3- Word of mouth marketing– This is still one of my favorite forms of communication. I have always been partial to word of mouth marketing because of the passion behind the speaker. If I am hanging out at the bar for happy hour, and I ask the bartender whats going on tonight, and he or she replies with, “We have a band”, thats not going to cut it. If the staff is not thrilled or excited about the music, or can’t even muster up the name of the band, then I am not going to be excited and most likely will not be hanging out for the evening. Spread your company’s message through both your employees and customers. If your staff likes music then they will have a reason to be excited about the upcoming band, in return the guest will also have a reason to get excited. Years ago, I worked at a bar that showcased music twice a day seven days a week. We had our fair share of good music and we also had our fair share of really bad music. One night, while a band who couldn’t sing on key to save their life, had single handedly run off all of the patrons, I decided to find away to change the way I interacted with the band. No matter how bad they sang the song, or how bad the song selection was, I decided to not only clap but to start interacting with the band. Once people noticed me interacting with the band they felt more comfortable listening to the band. They even started clapping. It only takes one person to create a movement, and this can be easily orchestrated through your staff. If your staff can sell high end beer then they should be able to promote a music program. Besides utilizing your staff for marketing, your biggest most inexpensive marketing tool should be the musicians who play at your establishment. Develop a relationship with them. Musicians play a variety of bars, restaurants and events and should be used to the fullest extent. For example, if you are promoting the music and the musicians feels welcome, they will be the first to help promote not only your bar, but the quality of product or service . There is a well known bar in town that features original music, and the owner constantly goes out of his way to help the musicians load/unload all equipment, he inquires about their day and their family. His kindness and sincere gestures towards the music community shows in every musician. Everyone speaks very highly of him. This, in return looks very positive for his establishment. It only takes two minutes to make someone feel welcome when they arrive at your bar. Utilize the musician and word of mouth marketing to it’s full extent.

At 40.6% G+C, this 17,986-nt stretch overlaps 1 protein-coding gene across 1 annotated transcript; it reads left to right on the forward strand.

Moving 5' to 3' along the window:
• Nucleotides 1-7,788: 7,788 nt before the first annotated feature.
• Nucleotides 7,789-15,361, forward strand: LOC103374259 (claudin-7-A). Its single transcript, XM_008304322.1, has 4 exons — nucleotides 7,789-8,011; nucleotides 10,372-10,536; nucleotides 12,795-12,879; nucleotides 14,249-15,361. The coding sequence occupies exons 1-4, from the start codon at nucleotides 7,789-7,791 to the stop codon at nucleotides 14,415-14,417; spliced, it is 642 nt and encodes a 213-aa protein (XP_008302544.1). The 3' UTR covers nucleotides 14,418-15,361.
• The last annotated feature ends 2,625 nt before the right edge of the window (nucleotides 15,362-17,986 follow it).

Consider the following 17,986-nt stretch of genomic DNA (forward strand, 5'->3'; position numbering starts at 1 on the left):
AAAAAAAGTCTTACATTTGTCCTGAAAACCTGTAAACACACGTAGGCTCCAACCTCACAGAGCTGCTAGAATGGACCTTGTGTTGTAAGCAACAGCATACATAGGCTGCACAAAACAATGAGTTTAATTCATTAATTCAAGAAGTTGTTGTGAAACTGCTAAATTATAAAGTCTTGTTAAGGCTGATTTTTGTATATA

4- Table tents and Posters
Visual aids help connect the consumer with the product. Table tents and Posters will send a message to your target audience that you are serious about promoting and showcasing a music program. It’s very easy to remember an establishment showcases music when you are staring at the table tent while you wait for your beer or food. The key, is to keep them updated and relevant to what is going on. Control the cost by having one of your beer or liquor reps do the printing for you. Most of them will be more than happy to print them for free as long as you are adding their product as a featured special. Remember to add the name of the band. ” Live Music, ” is very general and shows that you don’t take your program serious.
5- Local papers and magazines
Local papers, publications are fantastic places to showcase music. People who pick up and read these publications usually have one thing in mind while reading them… “Whats happening Tonight”. Keep new customers in the loop by submitting your entertainmnet schedule and weekly events. Twenty years behind the bar has lead me to believe that entertainment seekers will check online first and then move on to local publications.
6- Get Reviewed
Start connecting with online bloggers and entertainment writers. Invite them out for an evening. Tell them what you plan on doing with your music program. Let them see that you are passionate about music and promoting local artists. Take the time to get to know them as well. Ask them about the local scene, what’s their favorite venue? What style or genre do they prefer? The more you know about the competition the better chance of survival.
For more information on promoting a valuable music program, feel free to contact me at CJS Productions Inc.